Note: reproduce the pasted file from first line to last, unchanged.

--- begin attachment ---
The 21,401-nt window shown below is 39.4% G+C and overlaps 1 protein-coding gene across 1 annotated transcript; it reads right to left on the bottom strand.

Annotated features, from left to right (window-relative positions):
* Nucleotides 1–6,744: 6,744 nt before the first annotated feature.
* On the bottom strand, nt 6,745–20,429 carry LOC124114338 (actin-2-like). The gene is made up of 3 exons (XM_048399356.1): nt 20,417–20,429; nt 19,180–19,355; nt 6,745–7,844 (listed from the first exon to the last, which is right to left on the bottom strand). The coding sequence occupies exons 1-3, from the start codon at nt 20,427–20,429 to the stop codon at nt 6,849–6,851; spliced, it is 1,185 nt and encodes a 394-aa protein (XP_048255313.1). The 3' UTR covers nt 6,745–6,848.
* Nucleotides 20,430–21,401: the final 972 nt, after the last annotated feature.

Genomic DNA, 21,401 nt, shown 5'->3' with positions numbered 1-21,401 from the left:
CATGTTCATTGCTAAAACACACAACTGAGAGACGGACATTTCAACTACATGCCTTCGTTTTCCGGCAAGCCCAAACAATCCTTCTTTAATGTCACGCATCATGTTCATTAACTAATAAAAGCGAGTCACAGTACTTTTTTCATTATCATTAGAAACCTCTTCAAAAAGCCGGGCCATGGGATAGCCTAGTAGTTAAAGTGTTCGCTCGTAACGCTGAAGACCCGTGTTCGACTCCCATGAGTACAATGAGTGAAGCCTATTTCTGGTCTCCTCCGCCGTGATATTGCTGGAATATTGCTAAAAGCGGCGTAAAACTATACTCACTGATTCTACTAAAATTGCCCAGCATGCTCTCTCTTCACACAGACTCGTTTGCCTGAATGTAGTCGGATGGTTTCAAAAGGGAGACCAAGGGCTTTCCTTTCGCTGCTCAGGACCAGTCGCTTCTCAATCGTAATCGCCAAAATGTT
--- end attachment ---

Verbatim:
The 21,401-nt window shown below is 39.4% G+C and overlaps 1 protein-coding gene across 1 annotated transcript; it reads right to left on the bottom strand.

Annotated features, from left to right (window-relative positions):
* Nucleotides 1–6,744: 6,744 nt before the first annotated feature.
* On the bottom strand, nt 6,745–20,429 carry LOC124114338 (actin-2-like). The gene is made up of 3 exons (XM_048399356.1): nt 20,417–20,429; nt 19,180–19,355; nt 6,745–7,844 (listed from the first exon to the last, which is right to left on the bottom strand). The coding sequence occupies exons 1-3, from the start codon at nt 20,427–20,429 to the stop codon at nt 6,849–6,851; spliced, it is 1,185 nt and encodes a 394-aa protein (XP_048255313.1). The 3' UTR covers nt 6,745–6,848.
* Nucleotides 20,430–21,401: the final 972 nt, after the last annotated feature.

Genomic DNA, 21,401 nt, shown 5'->3' with positions numbered 1-21,401 from the left:
CATGTTCATTGCTAAAACACACAACTGAGAGACGGACATTTCAACTACATGCCTTCGTTTTCCGGCAAGCCCAAACAATCCTTCTTTAATGTCACGCATCATGTTCATTAACTAATAAAAGCGAGTCACAGTACTTTTTTCATTATCATTAGAAACCTCTTCAAAAAGCCGGGCCATGGGATAGCCTAGTAGTTAAAGTGTTCGCTCGTAACGCTGAAGACCCGTGTTCGACTCCCATGAGTACAATGAGTGAAGCCTATTTCTGGTCTCCTCCGCCGTGATATTGCTGGAATATTGCTAAAAGCGGCGTAAAACTATACTCACTGATTCTACTAAAATTGCCCAGCATGCTCTCTCTTCACACAGACTCGTTTGCCTGAATGTAGTCGGATGGTTTCAAAAGGGAGACCAAGGGCTTTCCTTTCGCTGCTCAGGACCAGTCGCTTCTCAATCGTAATCGCCAAAATGTT